Today, Nicki Minaj released the video for her new single “Anaconda,” and she is slated to perform on the VMAs this weekend. The video is described (accurately) in
The Wrap like this:
After tons of teasing, an endless stream of racy promo pics and a booty bouncin’ teaser clip, Nicki Minaj finally dropped the music video for her single “Anaconda” on Tuesday night.
And it’s as explicit as you’d expect.
The rapper’s buxom backside is front-and-center as she slithers around Drake during a lap dance sequence. She also twerks, slaps a backup dancer’s butt and struts around in a pink sports bra and G-string. Yes, the same outfit she unleashed on Instagram.
Of course, this begs the question of what kind of performance will she be giving at the MTV VMAs on Sunday. I think we can probably guess it won’t be appropriate for children and teens.
Earlier this week, the PTC challenged MTV to apply their own standards and practices to this year’s Video Music Awards telecast since a former Viacom employee and now PTC Advisory Board member
alleged that the company did not do so during last year’s program.
Since TV networks rate their own programming, they should do so accurately. Or, at least that’s what the expectation is. It seems like a pretty simple message, right?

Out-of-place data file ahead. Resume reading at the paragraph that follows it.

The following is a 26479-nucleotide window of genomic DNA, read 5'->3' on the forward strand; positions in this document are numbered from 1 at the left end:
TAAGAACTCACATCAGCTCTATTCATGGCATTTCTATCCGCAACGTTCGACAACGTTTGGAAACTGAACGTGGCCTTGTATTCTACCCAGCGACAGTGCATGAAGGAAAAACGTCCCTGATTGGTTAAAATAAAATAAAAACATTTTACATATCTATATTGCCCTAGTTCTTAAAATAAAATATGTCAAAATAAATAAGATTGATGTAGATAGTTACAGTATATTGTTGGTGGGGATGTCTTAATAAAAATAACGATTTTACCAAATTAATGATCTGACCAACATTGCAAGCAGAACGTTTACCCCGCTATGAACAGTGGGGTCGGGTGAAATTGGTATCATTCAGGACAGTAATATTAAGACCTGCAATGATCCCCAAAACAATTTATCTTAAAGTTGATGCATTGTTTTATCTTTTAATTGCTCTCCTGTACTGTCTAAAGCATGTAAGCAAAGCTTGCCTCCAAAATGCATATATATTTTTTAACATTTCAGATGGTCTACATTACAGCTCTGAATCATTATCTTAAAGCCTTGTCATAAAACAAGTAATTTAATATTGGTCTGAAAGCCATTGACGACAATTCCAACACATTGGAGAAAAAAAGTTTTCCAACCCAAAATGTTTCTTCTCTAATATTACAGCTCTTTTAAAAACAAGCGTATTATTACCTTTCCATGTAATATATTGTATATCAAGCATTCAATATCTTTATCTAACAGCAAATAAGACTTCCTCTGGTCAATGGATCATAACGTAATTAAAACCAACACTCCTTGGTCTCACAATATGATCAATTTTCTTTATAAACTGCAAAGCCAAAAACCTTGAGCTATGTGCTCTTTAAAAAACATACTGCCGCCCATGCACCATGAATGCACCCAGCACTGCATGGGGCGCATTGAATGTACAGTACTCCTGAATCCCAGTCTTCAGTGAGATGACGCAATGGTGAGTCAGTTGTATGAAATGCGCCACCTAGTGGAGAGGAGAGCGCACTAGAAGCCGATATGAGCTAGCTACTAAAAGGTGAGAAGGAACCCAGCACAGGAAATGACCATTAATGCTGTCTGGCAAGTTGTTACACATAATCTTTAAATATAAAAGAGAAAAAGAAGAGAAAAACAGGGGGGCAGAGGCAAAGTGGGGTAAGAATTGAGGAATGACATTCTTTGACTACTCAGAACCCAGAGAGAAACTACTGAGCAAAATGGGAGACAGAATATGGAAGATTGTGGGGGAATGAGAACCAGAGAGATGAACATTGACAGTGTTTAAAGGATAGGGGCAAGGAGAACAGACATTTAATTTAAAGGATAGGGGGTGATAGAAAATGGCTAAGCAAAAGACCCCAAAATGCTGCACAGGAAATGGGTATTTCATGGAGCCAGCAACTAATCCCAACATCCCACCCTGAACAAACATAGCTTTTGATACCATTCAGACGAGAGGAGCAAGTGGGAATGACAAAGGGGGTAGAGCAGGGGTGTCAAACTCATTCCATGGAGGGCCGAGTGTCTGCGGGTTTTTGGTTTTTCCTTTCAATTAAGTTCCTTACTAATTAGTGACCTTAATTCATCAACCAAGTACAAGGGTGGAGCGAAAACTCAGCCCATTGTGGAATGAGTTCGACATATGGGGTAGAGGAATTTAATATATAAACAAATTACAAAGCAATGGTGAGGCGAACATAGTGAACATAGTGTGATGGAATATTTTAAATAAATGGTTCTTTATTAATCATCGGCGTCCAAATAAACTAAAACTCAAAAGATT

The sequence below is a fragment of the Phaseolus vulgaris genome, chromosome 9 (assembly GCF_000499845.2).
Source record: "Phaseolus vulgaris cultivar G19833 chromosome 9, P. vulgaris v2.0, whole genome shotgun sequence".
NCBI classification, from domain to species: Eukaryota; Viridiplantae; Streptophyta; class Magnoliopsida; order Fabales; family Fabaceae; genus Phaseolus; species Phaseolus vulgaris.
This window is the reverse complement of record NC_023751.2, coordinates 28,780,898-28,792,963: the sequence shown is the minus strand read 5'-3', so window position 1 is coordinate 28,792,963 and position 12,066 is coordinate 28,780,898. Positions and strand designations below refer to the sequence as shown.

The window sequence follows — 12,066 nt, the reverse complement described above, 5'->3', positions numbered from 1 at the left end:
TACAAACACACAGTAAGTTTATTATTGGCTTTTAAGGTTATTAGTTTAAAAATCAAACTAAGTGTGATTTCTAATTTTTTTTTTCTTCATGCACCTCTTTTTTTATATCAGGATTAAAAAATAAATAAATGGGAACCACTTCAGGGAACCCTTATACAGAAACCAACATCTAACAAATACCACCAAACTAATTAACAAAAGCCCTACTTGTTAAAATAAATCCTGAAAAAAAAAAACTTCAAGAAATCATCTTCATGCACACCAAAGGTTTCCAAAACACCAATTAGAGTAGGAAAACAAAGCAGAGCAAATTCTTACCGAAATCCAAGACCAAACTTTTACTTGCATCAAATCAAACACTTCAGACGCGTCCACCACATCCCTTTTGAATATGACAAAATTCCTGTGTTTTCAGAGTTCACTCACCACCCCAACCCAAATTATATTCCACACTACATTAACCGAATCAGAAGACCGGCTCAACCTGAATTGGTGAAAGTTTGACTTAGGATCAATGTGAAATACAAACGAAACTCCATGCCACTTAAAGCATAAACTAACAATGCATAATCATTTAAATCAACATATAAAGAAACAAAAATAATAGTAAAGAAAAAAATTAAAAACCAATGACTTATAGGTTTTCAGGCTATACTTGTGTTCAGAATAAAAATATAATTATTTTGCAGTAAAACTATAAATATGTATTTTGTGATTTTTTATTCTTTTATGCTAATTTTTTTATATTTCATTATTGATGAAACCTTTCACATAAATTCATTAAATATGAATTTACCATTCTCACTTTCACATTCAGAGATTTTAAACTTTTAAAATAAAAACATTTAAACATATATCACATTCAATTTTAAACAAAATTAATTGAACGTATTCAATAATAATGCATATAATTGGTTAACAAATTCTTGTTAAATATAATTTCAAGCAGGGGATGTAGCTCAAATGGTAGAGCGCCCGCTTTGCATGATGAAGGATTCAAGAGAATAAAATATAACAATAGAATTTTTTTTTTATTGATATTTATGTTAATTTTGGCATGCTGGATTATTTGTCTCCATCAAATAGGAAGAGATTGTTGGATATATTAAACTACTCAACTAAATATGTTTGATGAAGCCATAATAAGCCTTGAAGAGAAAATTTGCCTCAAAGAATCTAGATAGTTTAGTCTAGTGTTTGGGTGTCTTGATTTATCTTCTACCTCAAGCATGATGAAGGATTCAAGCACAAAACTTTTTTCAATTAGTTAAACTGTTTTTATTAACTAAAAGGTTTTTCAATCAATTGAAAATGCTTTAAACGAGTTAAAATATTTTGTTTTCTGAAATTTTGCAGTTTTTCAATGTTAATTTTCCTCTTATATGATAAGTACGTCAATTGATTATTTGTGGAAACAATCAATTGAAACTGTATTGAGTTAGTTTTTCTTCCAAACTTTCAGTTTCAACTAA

However, over the years, the PTC and other groups have documented deep flaws in the TV Ratings System.
We also called on MTV to simply apply the TV Parental Guidelines as they are written. In fact this is what the entire industry has agreed with the FCC to do.
In other words, if the content of the program meets the industry’s own definition of an adult-only show, then it must be rated TV-MA as defined here:
|Mature Audience Only
This program is specifically designed to be viewed by adults and therefore may be unsuitable for children under 17. This program may contain one or more of the following: crude indecent language (L), explicit sexual activity (S), or graphic violence (V).
To be absolutely clear, our concern is not with Nicki Minaj. She has every right to perform in whatever way she sits fit. The problem, of course, is what MTV chooses to promote, to market and ultimately to telecast into virtually every living room in the country. MTV has a responsibility to parents and families, not to mention its own shareholders, not to cross the line and to abide by the industry’s own guidelines to rate content accurately.
So, MTV has a decision to make. Will it be responsible and curb this type of explicit content? And, moreover, will the network do what it is obligated to do and rate this type of explicit sexual activity accurately? It must, of this will become one more reason why the TV Ratings System must be reformed.